Demographics and disease-related characteristics assessed included sex, age, disease duration, disease stage (Hoehn and Yahr Scale), total rotigotine transdermal patch dose, total IJLI dose, total levodopa equivalent dose and side effects of rotigotine transdermal patch use. Long term tolerability, side effects and attrition rates were noted in a retrospective manner.

Assessment of motor symptoms (Scopa Motor), Hoehn and Yahr (HY) staging, non-motor symptoms (NMSS) and quality of life (Qol, PDQ-8) were performed. The follow-up assessments were performed at routine clinic visits at 6 months intervals after initiation of individual therapies and data is presented from assessments made at the clinic visit at 12 months for each patient.

Data analysis

Descriptive statistics (mean and standard deviation, median and range, absolute number and percentages) were obtained for each variable as appropriate. Baseline to follow-up changes were tested using the Wilcoxon signed-ranks test. Benjamini–Hochberg procedure was used to correct for multiple testing. A < 0.05 p value was considered statistically significant. Data analyses were performed using Microsoft Excel 2010 and the Statistical Package for the Social Sciences (SPSS), version 25.0 (IBM Corp., Armonk, NY, USA).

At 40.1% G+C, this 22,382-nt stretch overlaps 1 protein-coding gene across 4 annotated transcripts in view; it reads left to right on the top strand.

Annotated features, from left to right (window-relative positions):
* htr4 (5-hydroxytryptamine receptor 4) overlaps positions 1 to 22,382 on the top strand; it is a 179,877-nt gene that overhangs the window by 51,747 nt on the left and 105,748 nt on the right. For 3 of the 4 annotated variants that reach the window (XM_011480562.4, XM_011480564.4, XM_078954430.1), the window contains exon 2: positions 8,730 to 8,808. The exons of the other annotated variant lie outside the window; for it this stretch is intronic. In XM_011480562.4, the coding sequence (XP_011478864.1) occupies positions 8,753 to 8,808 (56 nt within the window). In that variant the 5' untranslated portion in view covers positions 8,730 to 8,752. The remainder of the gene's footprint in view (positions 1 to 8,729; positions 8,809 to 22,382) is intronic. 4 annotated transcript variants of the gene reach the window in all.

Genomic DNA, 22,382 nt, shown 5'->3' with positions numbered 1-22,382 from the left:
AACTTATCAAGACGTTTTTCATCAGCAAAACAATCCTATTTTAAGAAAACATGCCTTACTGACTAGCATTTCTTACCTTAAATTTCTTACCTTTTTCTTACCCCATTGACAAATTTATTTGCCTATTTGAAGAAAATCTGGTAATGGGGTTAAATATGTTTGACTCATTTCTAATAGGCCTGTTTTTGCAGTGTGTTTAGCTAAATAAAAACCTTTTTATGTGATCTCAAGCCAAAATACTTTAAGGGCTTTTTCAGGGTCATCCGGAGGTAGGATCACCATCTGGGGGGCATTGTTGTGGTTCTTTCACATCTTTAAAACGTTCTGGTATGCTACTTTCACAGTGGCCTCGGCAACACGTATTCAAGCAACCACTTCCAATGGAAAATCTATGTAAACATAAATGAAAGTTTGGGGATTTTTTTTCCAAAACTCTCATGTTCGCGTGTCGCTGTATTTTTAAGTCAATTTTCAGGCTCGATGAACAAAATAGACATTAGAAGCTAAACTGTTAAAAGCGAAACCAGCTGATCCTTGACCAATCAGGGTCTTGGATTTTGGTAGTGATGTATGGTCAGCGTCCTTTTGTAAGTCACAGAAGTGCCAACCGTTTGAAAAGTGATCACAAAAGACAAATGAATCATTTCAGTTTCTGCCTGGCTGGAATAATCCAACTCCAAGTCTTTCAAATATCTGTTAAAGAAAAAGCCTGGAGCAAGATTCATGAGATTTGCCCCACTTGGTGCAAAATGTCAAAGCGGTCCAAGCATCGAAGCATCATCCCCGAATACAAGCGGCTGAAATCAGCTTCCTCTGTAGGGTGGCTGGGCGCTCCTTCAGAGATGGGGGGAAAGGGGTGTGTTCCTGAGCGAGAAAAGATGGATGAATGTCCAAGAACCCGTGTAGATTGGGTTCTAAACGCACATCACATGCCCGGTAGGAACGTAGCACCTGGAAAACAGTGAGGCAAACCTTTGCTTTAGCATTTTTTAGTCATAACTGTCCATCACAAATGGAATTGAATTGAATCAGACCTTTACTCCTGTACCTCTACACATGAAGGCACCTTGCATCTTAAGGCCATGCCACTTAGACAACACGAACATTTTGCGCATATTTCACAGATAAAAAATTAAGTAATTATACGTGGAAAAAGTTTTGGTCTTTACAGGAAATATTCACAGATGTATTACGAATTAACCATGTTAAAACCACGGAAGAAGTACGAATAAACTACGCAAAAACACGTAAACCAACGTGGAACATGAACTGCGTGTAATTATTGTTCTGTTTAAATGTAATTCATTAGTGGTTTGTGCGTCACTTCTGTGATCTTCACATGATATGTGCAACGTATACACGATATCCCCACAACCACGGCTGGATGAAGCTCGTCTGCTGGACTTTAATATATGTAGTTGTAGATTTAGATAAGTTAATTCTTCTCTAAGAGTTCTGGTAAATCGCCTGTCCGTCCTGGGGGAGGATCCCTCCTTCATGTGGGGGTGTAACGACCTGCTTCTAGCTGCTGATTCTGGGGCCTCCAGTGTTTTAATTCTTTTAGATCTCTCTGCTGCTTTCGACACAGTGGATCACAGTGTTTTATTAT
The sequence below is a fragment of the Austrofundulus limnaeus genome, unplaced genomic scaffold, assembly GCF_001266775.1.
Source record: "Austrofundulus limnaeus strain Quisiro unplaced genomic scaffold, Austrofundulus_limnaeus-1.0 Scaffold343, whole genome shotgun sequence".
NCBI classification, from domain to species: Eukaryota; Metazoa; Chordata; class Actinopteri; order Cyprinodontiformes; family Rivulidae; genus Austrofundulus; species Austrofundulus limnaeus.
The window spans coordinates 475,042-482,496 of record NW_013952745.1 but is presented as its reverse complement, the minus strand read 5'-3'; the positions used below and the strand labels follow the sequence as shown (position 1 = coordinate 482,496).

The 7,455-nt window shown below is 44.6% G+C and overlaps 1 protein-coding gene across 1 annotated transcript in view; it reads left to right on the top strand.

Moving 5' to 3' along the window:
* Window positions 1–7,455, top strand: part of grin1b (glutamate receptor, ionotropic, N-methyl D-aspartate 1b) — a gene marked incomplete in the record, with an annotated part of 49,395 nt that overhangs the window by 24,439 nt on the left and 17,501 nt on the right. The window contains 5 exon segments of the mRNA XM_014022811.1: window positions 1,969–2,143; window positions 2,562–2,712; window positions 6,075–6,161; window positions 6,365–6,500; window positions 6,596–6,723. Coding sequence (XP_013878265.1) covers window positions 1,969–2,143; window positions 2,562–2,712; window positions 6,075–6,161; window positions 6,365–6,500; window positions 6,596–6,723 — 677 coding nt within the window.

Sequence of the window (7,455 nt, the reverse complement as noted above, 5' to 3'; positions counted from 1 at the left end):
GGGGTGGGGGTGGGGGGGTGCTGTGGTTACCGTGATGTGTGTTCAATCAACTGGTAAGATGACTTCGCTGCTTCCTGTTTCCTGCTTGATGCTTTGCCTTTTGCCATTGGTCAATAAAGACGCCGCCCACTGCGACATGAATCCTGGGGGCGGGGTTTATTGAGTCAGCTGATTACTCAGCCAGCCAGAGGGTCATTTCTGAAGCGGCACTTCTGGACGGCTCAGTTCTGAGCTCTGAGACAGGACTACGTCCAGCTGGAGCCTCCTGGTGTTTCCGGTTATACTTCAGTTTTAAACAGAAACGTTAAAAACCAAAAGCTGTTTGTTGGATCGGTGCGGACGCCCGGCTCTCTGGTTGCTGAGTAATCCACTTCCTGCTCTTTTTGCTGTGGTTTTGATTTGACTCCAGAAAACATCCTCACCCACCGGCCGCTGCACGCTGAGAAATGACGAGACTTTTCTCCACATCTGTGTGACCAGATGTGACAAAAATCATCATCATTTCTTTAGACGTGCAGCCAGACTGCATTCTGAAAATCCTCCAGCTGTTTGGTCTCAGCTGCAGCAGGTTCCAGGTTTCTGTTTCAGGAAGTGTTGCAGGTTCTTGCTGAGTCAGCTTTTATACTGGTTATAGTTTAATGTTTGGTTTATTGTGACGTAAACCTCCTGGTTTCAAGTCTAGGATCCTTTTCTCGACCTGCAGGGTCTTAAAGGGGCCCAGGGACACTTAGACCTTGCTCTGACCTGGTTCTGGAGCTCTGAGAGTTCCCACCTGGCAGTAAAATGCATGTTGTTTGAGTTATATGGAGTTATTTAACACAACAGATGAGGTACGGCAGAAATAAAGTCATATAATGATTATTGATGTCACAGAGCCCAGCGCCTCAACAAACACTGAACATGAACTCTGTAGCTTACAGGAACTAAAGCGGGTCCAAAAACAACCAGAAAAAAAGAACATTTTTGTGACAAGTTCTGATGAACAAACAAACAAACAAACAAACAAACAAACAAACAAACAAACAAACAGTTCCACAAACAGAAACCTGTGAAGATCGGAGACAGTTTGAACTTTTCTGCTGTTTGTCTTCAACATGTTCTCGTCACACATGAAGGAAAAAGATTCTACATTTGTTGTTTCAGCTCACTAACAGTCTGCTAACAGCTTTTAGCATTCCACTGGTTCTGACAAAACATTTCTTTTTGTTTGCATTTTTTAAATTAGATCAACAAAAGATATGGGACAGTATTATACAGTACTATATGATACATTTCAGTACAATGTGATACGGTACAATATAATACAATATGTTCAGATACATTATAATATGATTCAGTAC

Demographics and disease-related characteristics at baseline are summarised in Table 1. Tolerability was 100% for all patients receiving overnight rotigotine transdermal patch and IJLI. One patient developed pathological gambling while on rotigotine transdermal patch 4 mg, however, the impulse controlled behaviour subsided when the dose was reduced to 2 mg daily. No intrusive side effects related to the use of rotigotine transdermal patch, namely skin reaction, lack of effect, somnolence, hallucination or confusion were noted.

Table 1 Main demographics and Parkinson’s disease historical characteristics

Changes in motor, non-motor and quality of life-related outcomes are summarised in Table 2. At the end of the observational period (12 months), a significant decrease was observed for the NMSS total score (p = 0.009) and the NMSS domain 3 score (mood and apathy domain) (p = 0.028), although the latter did not remain statistically significant after correction for multiple testing (p2 = 0.252) (Table 2). No further significant changes in outcomes were observed.

Table 2 Baseline and 12-month follow-up clinical data